See that poster above? See how generic and unremarkable it is? That really about sums it up.
No one was ever going to claim that John Milius's original RED DAWN was ever some kind of classic. It was very much a product of its time, a time when people were legitimately a little scared about the United States and the U.S.S.R. This was before Gorbachev and the sweeping changes that affected Russia, and it wasn't on the level of hysteria that it was in the 1950s, when "Duck and Cover" was all the rage, but I remember when the original came out that we would imagine scenarios if the impossible ever became possible. It was just a fantasy, to be sure, but it was on people's minds. I remember after the nuclear war movie THE DAY AFTER came on television and how it was certainly something to consider.
The original movie is also not without its charms, from its earnest patriotism to C. Thomas Howell's rage-filled performance. There was something scrappy and rough about RED DAWN, and it also didn't hurt that it was a veritable who's who of teen stars of the time. John Milius intended RED DAWN to be an R-rated action movie, so when it became the first movie to be released under the PG-13 banner, I remember every kid on the block flocking to see it to see just how "dangerous" it was. That nostalgia for RED DAWN goes a long way towards its success.
The remake, of course, is banking on that nostalgia to get the audiences to come. Notoriously left on the shelf for three years after the MGM bankruptcy, the longer it stayed there, the less relevant the movie became. The Chinese enemy became the North Koreans because that was an easier enemy to portray since we're very much in bed with China these days. And some of the actors have gone on to better things, like Chris Hemsworth. But I doubt sticking RED DAWN on a shelf for only a month would have helped it. It's a bland, dull action movie in a world full of bland, dull action movies, and the unique charm of the original has been completely stripped from it.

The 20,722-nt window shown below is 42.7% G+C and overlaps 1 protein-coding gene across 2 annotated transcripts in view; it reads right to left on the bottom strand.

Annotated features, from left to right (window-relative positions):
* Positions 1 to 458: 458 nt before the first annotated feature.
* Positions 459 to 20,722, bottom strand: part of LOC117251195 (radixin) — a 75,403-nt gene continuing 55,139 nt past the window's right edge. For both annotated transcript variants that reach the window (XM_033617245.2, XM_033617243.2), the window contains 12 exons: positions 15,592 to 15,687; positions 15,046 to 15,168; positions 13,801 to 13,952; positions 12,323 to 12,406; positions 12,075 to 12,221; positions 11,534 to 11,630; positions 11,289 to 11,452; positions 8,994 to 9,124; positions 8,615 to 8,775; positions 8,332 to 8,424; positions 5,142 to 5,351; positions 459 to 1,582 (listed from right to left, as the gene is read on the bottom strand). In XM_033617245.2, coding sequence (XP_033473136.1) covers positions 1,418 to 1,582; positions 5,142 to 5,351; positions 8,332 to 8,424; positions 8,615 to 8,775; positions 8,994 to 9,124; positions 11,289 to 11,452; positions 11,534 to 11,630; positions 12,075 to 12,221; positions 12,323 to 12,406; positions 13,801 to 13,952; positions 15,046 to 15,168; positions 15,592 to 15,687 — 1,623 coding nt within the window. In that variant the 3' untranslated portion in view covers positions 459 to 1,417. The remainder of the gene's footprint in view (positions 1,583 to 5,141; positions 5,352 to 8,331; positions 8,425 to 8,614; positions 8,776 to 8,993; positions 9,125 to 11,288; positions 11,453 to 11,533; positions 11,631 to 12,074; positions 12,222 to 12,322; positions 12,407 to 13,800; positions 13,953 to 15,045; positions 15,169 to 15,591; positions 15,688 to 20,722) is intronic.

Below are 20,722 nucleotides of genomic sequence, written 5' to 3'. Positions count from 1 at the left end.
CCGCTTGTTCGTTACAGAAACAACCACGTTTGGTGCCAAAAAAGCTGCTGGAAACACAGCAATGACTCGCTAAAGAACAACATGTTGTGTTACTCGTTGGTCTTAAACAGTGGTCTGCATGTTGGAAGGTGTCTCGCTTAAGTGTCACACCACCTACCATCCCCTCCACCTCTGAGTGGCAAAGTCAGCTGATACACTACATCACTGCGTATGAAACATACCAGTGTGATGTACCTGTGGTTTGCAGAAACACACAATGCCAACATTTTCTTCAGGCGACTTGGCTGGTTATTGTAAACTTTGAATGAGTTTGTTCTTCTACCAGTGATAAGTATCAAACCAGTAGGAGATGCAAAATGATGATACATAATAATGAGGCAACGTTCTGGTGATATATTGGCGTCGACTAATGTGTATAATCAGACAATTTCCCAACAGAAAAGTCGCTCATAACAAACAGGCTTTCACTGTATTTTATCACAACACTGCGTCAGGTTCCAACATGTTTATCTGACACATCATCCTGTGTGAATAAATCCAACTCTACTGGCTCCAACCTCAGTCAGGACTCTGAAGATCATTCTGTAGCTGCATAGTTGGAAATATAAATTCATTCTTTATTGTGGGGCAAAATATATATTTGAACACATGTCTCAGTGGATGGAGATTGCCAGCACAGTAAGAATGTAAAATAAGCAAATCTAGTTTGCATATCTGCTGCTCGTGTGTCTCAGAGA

Jed Eckert (Hemsworth) is back in his hometown with his father Tom (Brett Cullen) and brother Matt (Josh Peck). When the North Koreans invade - with the help of a new EMP weapon that completely shuts down the US defenses, Jed, Matt, Robert (Josh Hutcherson), Daryl (Connor Cruise), Erica (Isabel Lucas) and others take to the hills. Matt is obsessed with getting his girlfriend Toni (Adrienne Palicki) back, and constantly butts heads with Jed in his efforts to do that. Jed's a Marine, and so with his skills and the power of the montage, manages to train these kids into a crack insurgent cell, aimed at striking at the heart of the North Korean invasion and the evil plans of Captain Lo (Will Yun Lee). Even with the help of Colonel Andy Tanner (Jeffrey Dean Morgan), these "Wolverines" must figure out a way to shut down the North Koreans' new weapon if the United States has a chance to defeat the invading force.
That plot plays as generic as it reads. Again, the original film is no classic, but it does have a sense of itself and a certain "special" personality that goes a long way towards giving it charm. The Wolverines in the original were never all that skilled to begin with, winning many of its engagements on pure luck and the element of surprise. Not so in the CALL OF DUTY era (which one of the characters stupidly comments on; the movie tries to be as self-aware as the original but just comes off as dumb), where kids that have never fired a weapon before become amazingly accurate and badass. It also doesn't help that director Dan Bradley, who was the stunt coordinator on the BOURNE films, subscribes to that shaky-cam aesthetic that plagues so many action movies these days.
If there's anything good to be taken out of RED DAWN, it's Chris Hemsworth's performance. I don't think anyone told him that he's in another routine actioner, because he really does play from the heart. Unlike all the other actors, with the exception of Jeffrey Dean Morgan who seems aware of how silly all of this is, Hemsworth takes the part seriously and gives RED DAWN much of what little spirit the movie has. With the roles he's taken since RED DAWN, it's become pretty obvious that Hemsworth has that special something about him that's apparent in his work, even in movies like SNOW WHITE AND THE HUNTSMAN. If he's to become Hollywood's Next Big Thing, it certainly helps that he's quite a good actor. Hemsworth almost brings RED DAWN around singlehandedly, but you can't fight the tides, and the blandness of RED DAWN comes in like a tsunami.
Seeing RED DAWN at an event like Fantastic Fest does stack the odds against it. This Fest is full of amazing genre films, from across the planet, full of unique viewpoints and new talent. With the exception of RED DAWN, even the movies I didn't particularly care for had a unique spin on things. RED DAWN fell like a thud for me by comparison, but I think it's a pretty terrible movie regardless of the other movies I've seen here. After a movie like I DECLARE WAR, which at least takes its action thematically seriously, seeing kids run around with automatic weapons on Hollywood's dime loses much of its charm. RED DAWN is film as vaporware - there's mostly nothing significant or remarkable about it.